Your Home’s DNA: Decoding Your Chain of Title

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Ever wonder who owned your property 100 years ago? Or even 200 years ago? Your house probably wasn’t there yet and there may have been different trees, but someone else likely called your land home, just like you do. We need only to look to history to reveal the roots of your home’s DNA.

About 500 years ago, Native Americans were the local inhabitants. However, the concept of property ownership as we now know it was not an aspect of their culture. In ownership terms, your Texas property was originally owned by either the government of Spain, Mexico, the Republic of Texas, or the State of Texas.

Public Texas Land Grants

Spanish, and then Mexican, land grants to private individuals began around 300 years ago. About 200 years ago, the Republic of Texas began selling land grants at 50 cents an acre through the General Land Office (GLO). The U.S. annexed Texas and eventually ran out of public Texas land grants to sell by 1900.

Documentation for your property ownership may go back to the original land grant from the U.S. or Texas governments. The homesteader that held title to your property about 150 years ago likely used the land for farming or ranching. Eventually they may have subdivided it and sold it in pieces or as a large tract to a developer.

Your Dallas/Fort Worth-area property was likely part of a new development or subdivision sometime in the last 100 years. It was probably assigned a subdivision name, lot, and block number, which was filed with the county clerk’s office. Think of properties in the same subdivision as sharing family roots.

Transferring Ownership

Any time your Texas property transferred ownership in the past 150 or so years, a deed was filed with the county clerk. The county clerk keeps an index of sellers and buyers for all property transactions. Every deed must have a legal description. This is more important than a street address. A street address provides identification, but a legal description defines exactly what property is being bought or sold, the boundaries of the property, etc.

Title companies perform a title search before closing a property and issuing title insurance. A title search involves checking the ownership history of the property. However, title agencies are not necessarily interested in the genealogy of your land. They are concerned with the legal ownership, liens and any encumbrances on a property.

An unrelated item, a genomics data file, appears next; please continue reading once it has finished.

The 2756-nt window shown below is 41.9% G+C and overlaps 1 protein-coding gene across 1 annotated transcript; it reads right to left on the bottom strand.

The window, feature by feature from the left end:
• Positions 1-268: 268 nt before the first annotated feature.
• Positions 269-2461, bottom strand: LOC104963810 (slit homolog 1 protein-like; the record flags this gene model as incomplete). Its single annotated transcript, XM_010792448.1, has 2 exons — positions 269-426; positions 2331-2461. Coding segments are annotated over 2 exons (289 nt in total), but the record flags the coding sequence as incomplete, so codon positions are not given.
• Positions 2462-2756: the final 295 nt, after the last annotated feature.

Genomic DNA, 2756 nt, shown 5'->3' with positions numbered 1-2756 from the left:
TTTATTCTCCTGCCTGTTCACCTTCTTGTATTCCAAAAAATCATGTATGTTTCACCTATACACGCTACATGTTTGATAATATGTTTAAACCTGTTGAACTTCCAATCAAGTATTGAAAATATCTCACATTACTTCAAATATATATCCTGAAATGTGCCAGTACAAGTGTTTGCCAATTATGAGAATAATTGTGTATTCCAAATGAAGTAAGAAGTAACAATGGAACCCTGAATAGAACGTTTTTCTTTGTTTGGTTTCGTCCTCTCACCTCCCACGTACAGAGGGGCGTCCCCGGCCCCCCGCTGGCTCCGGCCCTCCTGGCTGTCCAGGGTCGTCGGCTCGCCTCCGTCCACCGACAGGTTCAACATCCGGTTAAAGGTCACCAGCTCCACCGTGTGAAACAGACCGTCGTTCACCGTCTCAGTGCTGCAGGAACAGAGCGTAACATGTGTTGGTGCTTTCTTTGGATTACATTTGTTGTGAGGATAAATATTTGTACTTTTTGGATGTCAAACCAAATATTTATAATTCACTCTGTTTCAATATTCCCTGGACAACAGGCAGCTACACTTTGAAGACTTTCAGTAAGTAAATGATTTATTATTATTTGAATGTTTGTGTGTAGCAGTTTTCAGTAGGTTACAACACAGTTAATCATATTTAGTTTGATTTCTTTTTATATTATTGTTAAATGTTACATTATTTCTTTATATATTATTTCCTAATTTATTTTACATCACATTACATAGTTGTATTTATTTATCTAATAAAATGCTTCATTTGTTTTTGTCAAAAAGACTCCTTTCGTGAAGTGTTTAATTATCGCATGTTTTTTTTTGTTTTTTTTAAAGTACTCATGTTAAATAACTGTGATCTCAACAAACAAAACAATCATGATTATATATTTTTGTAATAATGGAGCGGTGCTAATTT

It is possible to trace the chain of title and create a list of everyone who has ever owned your property back to the original land grant on file with the GLO. There are companies who can do it for you and the process can be expensive. If you want to do it yourself, it isn’t hard to create a chain of title, but it is a time-consuming pursuit.

Where to Look

Property records are located at the county clerk’s office. They are often listed as being recorded by volume number and page number in the county map records. The legal description could read something like: Lot 10A, Block 122, of XYZ Addition to the City of ABC, Dallas County, Texas, according to the plat thereof recorded in Volume 1967592, Page 1674, of the Map Records of Dallas, County Texas.

This identifying information is the backbone of a property’s DNA. A person may go to the clerk in person with the current owner’s name and trace the history of title transfers. Each deed record will show the previous owner. Then just search for that owner’s deed and then the next owner’s deed, and so on. With luck and persistence, you might explore your property’s ancestry back to its original owner.


Lydia Blair (formerly Lydia Player) was a successful Realtor for 10 years before jumping to the title side of the business in 2015. Prior to selling real estate, she bought, remodeled and sold homes (before house flipping was an expression). She’s been through the real estate closing process countless times as either a buyer, a seller, a Realtor, and an Escrow Officer. As an Escrow Officer for Allegiance Title at Preston Center, she likes solving problems and cutting through red tape. The most fun part of her job is handing people keys or a check.

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Lydia Blair

Lydia Blair (formerly Lydia Player) was a successful Realtor for 10 years before jumping to the title side of the business in 2015. Prior to selling real estate, she bought, remodeled and sold homes (before house flipping was an expression). She’s been through the real estate closing process countless times as either a buyer, a seller, a Realtor, and an Escrow Officer. As an Escrow Officer for Allegiance Title at Preston Center, she likes solving problems and cutting through red tape. The most fun part of her job is handing people keys or a check.

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